indian cinema heritage foundation

Pardesi Dhola (1941)

  • Release Date29/08/1941
  • FormatB-W
  • LanguagePunjabi
  • Length4267.2 meters
  • Gauge35 mm
  • Censor Certificate NumberP/338 - Lahore

Pardesi Dhola is the story of an upper middle-class family. The mother is traditional woman while the father has adapted himself to the modern world. The son and the daughter represent the modern age, in fact they are rebels. Pardesi Dhola relates to the conflict between the two schools of thought: the traditional and the modern. The invalid mother moves to a sanatorium and thereby provides an opportunity for the son Rajinder (Rajinder Singh) and daughter Manjula (Anjana) to live a life their parents would never approve of. Manjula takes a fancy to a Lieutenant (Chaman Lal Puri) while Rajinder loves a village girl Pagli (Ramola). The Lieutenant is on his way to the war. The parents disapprove of their marriage but Manjula marries the Lieutenant secretly.

Rajinder carries on his romance with Pagli, whom he finds refreshingly different from the women he met so far. A visually challenged uncle (A S Gyani) is her guardian, he gets to know about her affair with the town boy and disapproves it. Rajinder’s father also comes to know about this romance and disapproves it. But the lovers remain inseparable.

Meanwhile, the mother’s medical condition gets worse, Rajinder becomes a bundle of emotions. He is tossed between duty and love. Ultimately duty keeps him that night by the side of the mother, while under the lamp-post, Pagli stays up all night and waits for him. During the night, Lakhoo meets Pagli’s Chacha and asks him for Pagli’s hand. The uncle refuses on the ground that she is too young, whereupon the village boy and his companion at first try to lure him with money and then beat him to death as a penalty for his impertinence. Lakhoo and Shikra (A. R. Kashmiri) roll the corpse in a mat and carry it for burial.

It is morning, Pagli returns home and misses her Chacha. She and her brother search for him in vain. Later they meet Lakhoo who gives her the stick her Chacha used  and tells her a made-up story of her Chacha committing suicide because of her shameful affair with Rajinder. In another part of the village, the uncle is being buried. The people who were about to bury Pagli’s chacha soon find out that he is still alive.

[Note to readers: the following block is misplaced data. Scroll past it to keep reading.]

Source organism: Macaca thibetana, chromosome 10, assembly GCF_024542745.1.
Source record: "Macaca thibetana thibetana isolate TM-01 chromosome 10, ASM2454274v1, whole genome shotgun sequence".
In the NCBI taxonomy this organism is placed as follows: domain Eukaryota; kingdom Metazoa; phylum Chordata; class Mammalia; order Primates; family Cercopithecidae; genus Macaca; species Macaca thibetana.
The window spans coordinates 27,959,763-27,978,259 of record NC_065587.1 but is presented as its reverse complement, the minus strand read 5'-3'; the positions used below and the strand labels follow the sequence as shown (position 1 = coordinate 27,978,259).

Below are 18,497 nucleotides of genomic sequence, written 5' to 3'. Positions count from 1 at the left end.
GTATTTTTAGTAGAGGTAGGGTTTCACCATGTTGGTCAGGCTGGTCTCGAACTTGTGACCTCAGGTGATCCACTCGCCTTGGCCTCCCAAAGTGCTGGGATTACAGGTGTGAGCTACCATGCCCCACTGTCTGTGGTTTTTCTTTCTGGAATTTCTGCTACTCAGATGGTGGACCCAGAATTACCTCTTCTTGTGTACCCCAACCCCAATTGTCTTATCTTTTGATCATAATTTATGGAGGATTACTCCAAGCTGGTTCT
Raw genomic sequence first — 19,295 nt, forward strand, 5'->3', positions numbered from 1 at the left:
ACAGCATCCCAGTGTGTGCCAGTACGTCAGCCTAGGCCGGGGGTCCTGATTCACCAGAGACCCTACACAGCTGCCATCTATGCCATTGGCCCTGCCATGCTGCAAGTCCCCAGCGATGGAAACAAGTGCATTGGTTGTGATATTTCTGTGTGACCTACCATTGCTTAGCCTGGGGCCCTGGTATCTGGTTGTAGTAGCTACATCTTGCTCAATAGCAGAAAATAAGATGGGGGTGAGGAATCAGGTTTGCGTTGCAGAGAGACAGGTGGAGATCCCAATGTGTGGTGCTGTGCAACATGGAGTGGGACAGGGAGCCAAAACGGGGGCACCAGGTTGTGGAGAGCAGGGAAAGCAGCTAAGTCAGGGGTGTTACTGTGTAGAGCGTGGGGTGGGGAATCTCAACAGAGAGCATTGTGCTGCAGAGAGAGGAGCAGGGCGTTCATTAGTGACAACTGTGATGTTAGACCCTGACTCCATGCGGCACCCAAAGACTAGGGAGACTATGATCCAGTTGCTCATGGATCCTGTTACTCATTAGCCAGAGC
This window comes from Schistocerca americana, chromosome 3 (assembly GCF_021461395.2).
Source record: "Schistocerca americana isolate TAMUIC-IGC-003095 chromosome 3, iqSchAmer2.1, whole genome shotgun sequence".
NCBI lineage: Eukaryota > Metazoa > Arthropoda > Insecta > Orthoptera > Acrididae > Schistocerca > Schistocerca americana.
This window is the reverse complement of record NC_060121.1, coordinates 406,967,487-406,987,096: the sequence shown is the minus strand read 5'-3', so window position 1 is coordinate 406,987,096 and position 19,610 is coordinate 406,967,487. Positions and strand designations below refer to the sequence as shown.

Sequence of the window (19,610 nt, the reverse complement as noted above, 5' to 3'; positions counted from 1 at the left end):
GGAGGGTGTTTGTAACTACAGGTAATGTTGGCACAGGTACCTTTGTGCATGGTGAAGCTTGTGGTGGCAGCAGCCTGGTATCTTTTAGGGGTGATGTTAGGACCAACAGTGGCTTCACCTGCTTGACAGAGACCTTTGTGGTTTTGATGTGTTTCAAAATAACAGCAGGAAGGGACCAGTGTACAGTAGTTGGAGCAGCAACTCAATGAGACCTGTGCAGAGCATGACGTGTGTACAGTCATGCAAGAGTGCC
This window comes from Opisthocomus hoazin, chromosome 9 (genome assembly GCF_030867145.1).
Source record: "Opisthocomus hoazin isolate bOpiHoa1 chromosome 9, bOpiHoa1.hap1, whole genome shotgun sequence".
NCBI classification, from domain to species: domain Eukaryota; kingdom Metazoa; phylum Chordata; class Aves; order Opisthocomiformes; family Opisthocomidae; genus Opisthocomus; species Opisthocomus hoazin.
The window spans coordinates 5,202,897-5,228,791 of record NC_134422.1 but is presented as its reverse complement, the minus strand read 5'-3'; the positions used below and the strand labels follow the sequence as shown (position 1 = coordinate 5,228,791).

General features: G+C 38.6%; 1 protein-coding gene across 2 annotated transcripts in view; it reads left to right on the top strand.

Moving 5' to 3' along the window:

Meanwhile Rajinder rushes from the bed side of his ailing mother to Pagli to apologize for not meeting her the previous night. He finds her alone and offers her shelter and protection in the town. She agrees. Pagli’s Chacha returns home and finds his nephew and niece have vanished.

After a few months, the Lieutenant’s wife Manjula becomes pregnant. She could not reveal her marriage to her parents and delivers a baby in a nursing home. She summons Pagli, makes her promise not to tell the truth to anybody and asks her to hand over the child to its father when he returns home. Pagli agrees and arranges for the protection of the baby. Thereafter Manjula dies. One day when Pagli visits the baby, Rajinder accuses her of infidelity. She could not prove her innocence because of her promise to Manjula. This confirms the suspicions of Rajinder about her chastity and they part.

Pagli’s Chacha finds his way to the town and Pagli and her brother meet him accidently and they all return to their village. Lakhoo meets them and as if to atone for his past sins he promises to work and live for them but gossip finds its way and their reputation is ruined so they migrate to another village.

Rajinder’s father also gets disturbed because of the disappearance of his daughter and the strange behavior of his son. Soon things clear up when the Lieutenant returns from war with glory. He learns about his wife Manjula’s death during childbirth and the part Pagli played in protecting their only child. The family rushes in search for Pagli after learning about her supreme sacrifice.